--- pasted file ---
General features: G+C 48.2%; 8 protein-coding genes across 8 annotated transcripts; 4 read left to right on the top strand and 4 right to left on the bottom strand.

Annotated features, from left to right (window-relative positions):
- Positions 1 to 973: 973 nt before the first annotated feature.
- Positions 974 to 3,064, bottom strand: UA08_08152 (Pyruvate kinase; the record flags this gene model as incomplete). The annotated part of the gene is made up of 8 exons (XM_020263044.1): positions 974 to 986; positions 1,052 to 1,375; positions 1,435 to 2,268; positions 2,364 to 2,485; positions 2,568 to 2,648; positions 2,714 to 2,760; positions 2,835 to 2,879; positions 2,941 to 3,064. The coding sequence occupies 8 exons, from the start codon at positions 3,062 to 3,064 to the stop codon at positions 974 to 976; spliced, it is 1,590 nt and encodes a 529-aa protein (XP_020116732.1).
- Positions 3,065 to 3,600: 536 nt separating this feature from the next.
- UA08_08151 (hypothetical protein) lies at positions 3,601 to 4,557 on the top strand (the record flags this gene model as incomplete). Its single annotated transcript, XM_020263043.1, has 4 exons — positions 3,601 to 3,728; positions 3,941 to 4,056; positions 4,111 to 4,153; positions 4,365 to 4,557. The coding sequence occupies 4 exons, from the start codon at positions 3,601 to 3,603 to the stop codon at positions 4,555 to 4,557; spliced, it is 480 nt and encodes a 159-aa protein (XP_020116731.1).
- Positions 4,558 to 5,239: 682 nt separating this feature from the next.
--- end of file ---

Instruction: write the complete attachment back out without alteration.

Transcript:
General features: G+C 48.2%; 8 protein-coding genes across 8 annotated transcripts; 4 read left to right on the top strand and 4 right to left on the bottom strand.

Annotated features, from left to right (window-relative positions):
- Positions 1 to 973: 973 nt before the first annotated feature.
- Positions 974 to 3,064, bottom strand: UA08_08152 (Pyruvate kinase; the record flags this gene model as incomplete). The annotated part of the gene is made up of 8 exons (XM_020263044.1): positions 974 to 986; positions 1,052 to 1,375; positions 1,435 to 2,268; positions 2,364 to 2,485; positions 2,568 to 2,648; positions 2,714 to 2,760; positions 2,835 to 2,879; positions 2,941 to 3,064. The coding sequence occupies 8 exons, from the start codon at positions 3,062 to 3,064 to the stop codon at positions 974 to 976; spliced, it is 1,590 nt and encodes a 529-aa protein (XP_020116732.1).
- Positions 3,065 to 3,600: 536 nt separating this feature from the next.
- UA08_08151 (hypothetical protein) lies at positions 3,601 to 4,557 on the top strand (the record flags this gene model as incomplete). Its single annotated transcript, XM_020263043.1, has 4 exons — positions 3,601 to 3,728; positions 3,941 to 4,056; positions 4,111 to 4,153; positions 4,365 to 4,557. The coding sequence occupies 4 exons, from the start codon at positions 3,601 to 3,603 to the stop codon at positions 4,555 to 4,557; spliced, it is 480 nt and encodes a 159-aa protein (XP_020116731.1).
- Positions 4,558 to 5,239: 682 nt separating this feature from the next.